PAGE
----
Ahmed Elmurtada is a cybersecurity engineer with over eight years of experience in technology and start-ups. He is Managing Partner & Co Founder of 249Startups, a social enterprise that fosters and supports bright and passionate entrepreneurs. With a bachelor’s degree in Electrical & Electronics Engineering from the University of Khartoum. Ahmed is community leader of Techstars Startup Weekend Khartoum, and he was selected as one of top 10 social entrepreneurs honored by the MBC Group (HOPE) – Shabab2030 in Arab Region. A 2019 Obama foundation Africa program leader & a 2018 Mandela Washington Fellow by the United States Department of State.
I have been promoting entrepreneurial activities among Sudanese youth since 2013, working in business & development sectors, community building, entrepreneurship, and building global networks with leading ecosystems from Singapore to Silicon Valley.
My journey started in 2013 through IEC (voluntary organization working in entrepreneurship promotion) when we were studying challenges facing entrepreneurs in Sudan. One of the results of the study is to find the environment that can simulate how to start a company, which is why we founded Startup Weekend. We organized the first Startup Weekend Khartoum in Sudan ever after meeting Ahmed Khanji, the Main organizer. We hosted SW Khartoum in November 2014. It was a life changing experience and we continued hosting SW in Khartoum and Sudan on an annual basis during the following years.
Techstars programs didn't only impacted my life, but I believe all of the Sudan entrepreneurship ecosystem as being one of the first global programs being held in Sudan. It brought attention from the public and private sector and disrupted the community network. It was a start for wonderful years to come that resulted in inspiring lots of entrepreneurs in Sudan to start their business. On a personal level it allowed me and my team to expand our regional and global network through connecting with wonderful community leaders everywhere and building a strong relationships.
Coming from a country like Sudan with harsh economic situations, sanctions & isolations from regional and global communities for years. The startup ecosystem was newly shaping in Sudan and it has to face the lack of previous successful (or unsuccessful) startup experiences & stories. Sudanese society is still not very open to the idea of “risky investments” or starting a business from zero, which is understandable with the nature of our unstable economy. The global image of Sudan as country of war, a conflict, and poverty (as projected in the media) makes it difficult for youth to change this message. However, Sudanese youth are still eagerly trying to do so, by actively sharing all the innovation and resources available in the country, which the world knows little about. Although Sudan is filled with talented and innovative young university graduates, Sudan is living under an ongoing economic and political blockade, which has caused tremendous economic losses for factories, businesses and individuals. What is making me passionate about entrepreneurship is that I believe this could be a solutions for some of these problems.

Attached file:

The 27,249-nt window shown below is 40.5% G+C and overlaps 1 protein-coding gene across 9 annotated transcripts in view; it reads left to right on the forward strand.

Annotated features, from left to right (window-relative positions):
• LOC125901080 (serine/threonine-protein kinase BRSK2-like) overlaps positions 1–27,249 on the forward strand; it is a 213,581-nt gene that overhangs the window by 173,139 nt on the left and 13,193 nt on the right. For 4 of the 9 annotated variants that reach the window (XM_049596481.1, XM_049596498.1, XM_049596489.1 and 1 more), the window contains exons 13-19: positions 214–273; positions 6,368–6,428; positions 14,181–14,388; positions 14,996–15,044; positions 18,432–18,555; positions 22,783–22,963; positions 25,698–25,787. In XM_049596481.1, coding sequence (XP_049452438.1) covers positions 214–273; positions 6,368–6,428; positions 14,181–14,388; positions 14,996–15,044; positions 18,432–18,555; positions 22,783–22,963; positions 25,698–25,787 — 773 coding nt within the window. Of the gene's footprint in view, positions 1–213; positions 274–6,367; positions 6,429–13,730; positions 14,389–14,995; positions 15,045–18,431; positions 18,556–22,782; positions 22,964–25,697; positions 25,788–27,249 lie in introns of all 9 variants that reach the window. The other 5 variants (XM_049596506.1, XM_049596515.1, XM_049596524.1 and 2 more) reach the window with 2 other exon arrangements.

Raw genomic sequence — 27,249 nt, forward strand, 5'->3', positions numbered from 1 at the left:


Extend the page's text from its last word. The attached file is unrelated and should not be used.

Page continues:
Through five years of community work & establishing a large network of volunteers and entrepreneurs with more than 500 individuals, over 10 international partners, 25 local partners, annually reaching over 5000 founders, students, investors, professionals, international community participating in our activities through out the year inside Khartoum & through 12 different states around Sudan, including post conflict zones areas when we had EcoSystem Tours, and driven by values of connecting, inspiring, and educating entrepreneurs, me and my other cofounders Khansa Alhag and Mutaz Mohamed launched 249Startups in Khartoum, Sudan on 27 April 2019.
Support and accelerate potential startups
Incubate & generate new startups
Research, policy & ecosystem building
Develop new customized solutions
We are currently implementing incubation & acceleration programs to help contribute to an increase startups survival rates and supporting their scaling and success throughout Sudan.
Upon revolution and peace agreements, Sudan is entering a new era of reconnecting with the work and opening the economy again. I believe what is needed throughout next period to support entrepreneurship is working more on conducting research nationally and internationally to measure the impact of the entrepreneurial activities, while hosting various events to increase awareness and understanding of entrepreneurship among different segments within the Sudanese community and facilitating training and mentoring activities to support, guide and mentor Sudan’s budding entrepreneurs to contribute to Sudan at large.